Supreme Court of Canada justices
- John Robert Cartwright, former Chief Justice
- Peter Cory, former Puisne Judge and former Chancellor of York University
- Frank Joseph Hughes, former Puisne Judge
- Wilfred Judson, former Puisne Judge
- Andromache Karakatsanis, current Puisne Judge
- Patrick Kerwin, former Chief Justice
- Bora Laskin, former Chief Justice
- Wishart Spence, former Puisne Judge
- Kim Carter, former Chief Military Judge of the Canadian Forces, now Ombudsman of British Columbia
- Charles Dubin, former Chief Justice of Ontario
- Harry S. Laforme, Ontario Court of Appeal Judge, head of the Aboriginal Truth and Reconciliation Commission of Canada
- Patrick LeSage, former Chief Justice of Ontario
- Allen Linden, Federal Court of Appeal judge
- Goldwyn Arthur Martin, QC, former Justice of the Court of Appeal for Ontario, prominent criminal law scholar
- Roy McMurtry, former Chief Justice of Ontario, current Chancellor of York University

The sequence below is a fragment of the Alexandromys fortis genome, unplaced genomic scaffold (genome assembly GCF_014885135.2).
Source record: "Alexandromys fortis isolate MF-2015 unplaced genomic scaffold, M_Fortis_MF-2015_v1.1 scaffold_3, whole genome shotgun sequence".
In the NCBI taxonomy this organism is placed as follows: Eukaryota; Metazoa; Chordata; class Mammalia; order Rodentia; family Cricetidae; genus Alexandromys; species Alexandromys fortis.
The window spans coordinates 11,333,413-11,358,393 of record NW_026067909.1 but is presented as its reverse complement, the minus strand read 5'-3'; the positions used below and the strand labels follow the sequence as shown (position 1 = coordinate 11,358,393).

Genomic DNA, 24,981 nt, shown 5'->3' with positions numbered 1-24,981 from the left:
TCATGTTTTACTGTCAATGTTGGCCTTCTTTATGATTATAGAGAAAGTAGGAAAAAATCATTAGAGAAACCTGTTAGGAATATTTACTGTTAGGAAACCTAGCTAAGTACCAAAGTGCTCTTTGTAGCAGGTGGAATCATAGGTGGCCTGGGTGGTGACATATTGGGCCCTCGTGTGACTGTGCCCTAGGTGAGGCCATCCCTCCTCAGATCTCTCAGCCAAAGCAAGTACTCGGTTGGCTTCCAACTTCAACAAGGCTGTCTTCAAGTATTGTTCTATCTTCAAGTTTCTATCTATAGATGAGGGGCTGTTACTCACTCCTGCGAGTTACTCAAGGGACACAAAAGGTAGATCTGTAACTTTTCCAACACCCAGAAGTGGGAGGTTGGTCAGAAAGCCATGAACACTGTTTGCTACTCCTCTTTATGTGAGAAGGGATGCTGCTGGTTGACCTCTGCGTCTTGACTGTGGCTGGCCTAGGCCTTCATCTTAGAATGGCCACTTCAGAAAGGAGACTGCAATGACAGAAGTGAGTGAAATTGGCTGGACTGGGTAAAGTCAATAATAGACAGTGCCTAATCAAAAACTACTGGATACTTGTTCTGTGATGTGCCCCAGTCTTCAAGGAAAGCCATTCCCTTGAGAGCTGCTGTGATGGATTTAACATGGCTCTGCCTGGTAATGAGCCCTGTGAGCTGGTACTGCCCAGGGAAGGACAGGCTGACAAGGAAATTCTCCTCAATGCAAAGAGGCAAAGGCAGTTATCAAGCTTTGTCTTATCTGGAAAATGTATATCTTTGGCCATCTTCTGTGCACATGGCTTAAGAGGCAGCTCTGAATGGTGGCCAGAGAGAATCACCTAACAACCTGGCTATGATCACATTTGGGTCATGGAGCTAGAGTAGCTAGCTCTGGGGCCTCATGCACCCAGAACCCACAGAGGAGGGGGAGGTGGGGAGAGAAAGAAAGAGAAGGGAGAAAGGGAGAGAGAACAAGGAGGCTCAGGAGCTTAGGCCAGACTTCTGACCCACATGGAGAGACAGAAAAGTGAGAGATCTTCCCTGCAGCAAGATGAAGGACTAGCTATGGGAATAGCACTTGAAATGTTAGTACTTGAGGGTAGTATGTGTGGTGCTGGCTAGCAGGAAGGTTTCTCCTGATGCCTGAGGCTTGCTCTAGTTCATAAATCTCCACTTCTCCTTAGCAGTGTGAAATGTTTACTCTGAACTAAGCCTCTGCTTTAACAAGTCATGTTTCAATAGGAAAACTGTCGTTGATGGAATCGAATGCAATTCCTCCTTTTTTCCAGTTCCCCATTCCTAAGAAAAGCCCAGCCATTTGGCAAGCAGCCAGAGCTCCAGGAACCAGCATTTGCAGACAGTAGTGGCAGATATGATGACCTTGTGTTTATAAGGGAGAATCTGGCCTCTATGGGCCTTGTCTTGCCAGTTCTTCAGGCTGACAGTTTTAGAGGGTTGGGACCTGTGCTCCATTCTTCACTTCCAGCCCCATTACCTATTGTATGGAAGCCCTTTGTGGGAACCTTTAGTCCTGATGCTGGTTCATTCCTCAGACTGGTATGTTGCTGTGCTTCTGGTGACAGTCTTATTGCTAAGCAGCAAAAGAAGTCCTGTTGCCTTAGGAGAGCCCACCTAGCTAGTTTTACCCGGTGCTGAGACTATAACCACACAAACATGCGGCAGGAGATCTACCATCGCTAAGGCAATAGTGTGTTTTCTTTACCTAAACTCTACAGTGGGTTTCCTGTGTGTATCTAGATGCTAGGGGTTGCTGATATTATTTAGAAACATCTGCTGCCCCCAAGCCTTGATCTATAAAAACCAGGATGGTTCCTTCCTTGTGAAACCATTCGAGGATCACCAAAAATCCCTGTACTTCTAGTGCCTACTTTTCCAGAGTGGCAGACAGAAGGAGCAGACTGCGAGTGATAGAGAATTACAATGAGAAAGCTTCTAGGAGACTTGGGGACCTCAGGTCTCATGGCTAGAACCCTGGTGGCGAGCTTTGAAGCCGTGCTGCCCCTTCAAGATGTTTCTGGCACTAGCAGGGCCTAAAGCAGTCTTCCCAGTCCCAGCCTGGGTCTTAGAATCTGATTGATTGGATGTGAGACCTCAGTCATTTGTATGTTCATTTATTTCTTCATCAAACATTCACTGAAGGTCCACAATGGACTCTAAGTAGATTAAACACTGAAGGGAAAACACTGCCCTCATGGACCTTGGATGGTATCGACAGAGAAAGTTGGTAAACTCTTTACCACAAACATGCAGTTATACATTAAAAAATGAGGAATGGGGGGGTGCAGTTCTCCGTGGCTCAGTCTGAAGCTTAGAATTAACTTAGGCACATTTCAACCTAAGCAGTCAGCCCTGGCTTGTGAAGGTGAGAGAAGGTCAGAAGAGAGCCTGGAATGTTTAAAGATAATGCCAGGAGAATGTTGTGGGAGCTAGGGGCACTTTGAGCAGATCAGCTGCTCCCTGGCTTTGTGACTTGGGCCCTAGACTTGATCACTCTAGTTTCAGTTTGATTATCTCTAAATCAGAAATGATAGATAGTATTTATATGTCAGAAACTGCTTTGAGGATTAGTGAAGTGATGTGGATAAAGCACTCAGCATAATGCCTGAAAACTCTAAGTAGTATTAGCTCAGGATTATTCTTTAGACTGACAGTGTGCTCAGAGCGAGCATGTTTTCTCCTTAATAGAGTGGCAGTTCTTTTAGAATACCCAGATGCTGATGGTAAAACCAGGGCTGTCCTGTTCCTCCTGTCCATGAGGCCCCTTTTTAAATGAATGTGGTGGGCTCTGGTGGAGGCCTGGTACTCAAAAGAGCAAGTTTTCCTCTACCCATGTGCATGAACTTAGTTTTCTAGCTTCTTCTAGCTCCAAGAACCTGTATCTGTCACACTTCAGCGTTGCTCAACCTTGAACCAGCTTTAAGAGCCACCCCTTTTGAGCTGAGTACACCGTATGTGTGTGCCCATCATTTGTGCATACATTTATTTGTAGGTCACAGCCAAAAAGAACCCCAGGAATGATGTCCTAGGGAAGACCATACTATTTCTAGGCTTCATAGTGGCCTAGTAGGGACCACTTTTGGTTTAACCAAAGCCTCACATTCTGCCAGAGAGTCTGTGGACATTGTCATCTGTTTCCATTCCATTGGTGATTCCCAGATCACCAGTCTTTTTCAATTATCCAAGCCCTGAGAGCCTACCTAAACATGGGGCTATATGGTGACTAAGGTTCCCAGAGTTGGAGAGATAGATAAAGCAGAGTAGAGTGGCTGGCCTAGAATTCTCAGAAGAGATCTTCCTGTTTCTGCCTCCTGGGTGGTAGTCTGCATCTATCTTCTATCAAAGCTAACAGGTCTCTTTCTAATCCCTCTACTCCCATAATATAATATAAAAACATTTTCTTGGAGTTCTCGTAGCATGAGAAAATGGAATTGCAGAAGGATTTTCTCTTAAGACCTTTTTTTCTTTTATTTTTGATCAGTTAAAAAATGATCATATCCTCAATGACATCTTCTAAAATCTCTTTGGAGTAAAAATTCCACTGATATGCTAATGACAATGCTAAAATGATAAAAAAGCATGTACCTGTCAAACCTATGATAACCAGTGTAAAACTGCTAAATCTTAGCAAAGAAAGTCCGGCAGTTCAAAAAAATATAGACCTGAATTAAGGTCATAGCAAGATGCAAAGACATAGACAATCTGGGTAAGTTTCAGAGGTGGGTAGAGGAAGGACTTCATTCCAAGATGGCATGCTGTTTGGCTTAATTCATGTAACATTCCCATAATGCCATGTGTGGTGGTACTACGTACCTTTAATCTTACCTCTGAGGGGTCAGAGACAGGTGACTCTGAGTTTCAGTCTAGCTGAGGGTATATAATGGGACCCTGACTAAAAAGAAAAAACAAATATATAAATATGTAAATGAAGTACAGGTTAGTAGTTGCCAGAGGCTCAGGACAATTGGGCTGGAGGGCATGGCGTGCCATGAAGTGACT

- Dennis O'Connor, Ontario Court of Appeal judge and Associate Chief Justice of Ontario
- James O'Reilly, Federal Court Judge
- John Richard, current Chief Justice of the Federal Court of Appeal
- Warren Winkler, former Chief Justice of Ontario
- John Black Aird, former Lieutenant Governor of Ontario, Canadian Senator and founding partner of Aird & Berlis LLP
- Lincoln Alexander, 24th Lieutenant Governor of Ontario
- Sir Edward Wentworth Beatty, president of the Canadian Pacific Railway
- Arturo Brion, Associate Justice, Supreme Court of the Philippines
- Michael Bryant, former Attorney General, Ontario Minister of Aboriginal Affairs and Government House Leader
- Donald Carrick, Olympic boxer, golf champion, former MP
- Carme Chacón, Minister of Defence for the present government of Spain
- Lionel Chevrier, former Attorney General of Canada
- Marshall A. Cohen, former President and CEO of Molson, member of the Trilateral Commission
- Deborah Coyne, prominent legal scholar
- Bill Davis, 18th Premier of Ontario
- George Drew, 14th Premier of Ontario
- Marlys Edwardh, highly-reputed Canadian constitutional lawyer, worked on the Maher Arar case
- Ward P.D. Elcock, former director of the Canadian Security Intelligence Service
- Ernie Eves, 23rd Premier of Ontario
- J. S. Ewart QC, advocate of Canadian independence
- Gordon Fairweather, first Chief Commissioner of the Canadian Human Rights Commission
- Jim Flaherty, federal Minister of Finance
- Leslie Frost, 16th Premier of Ontario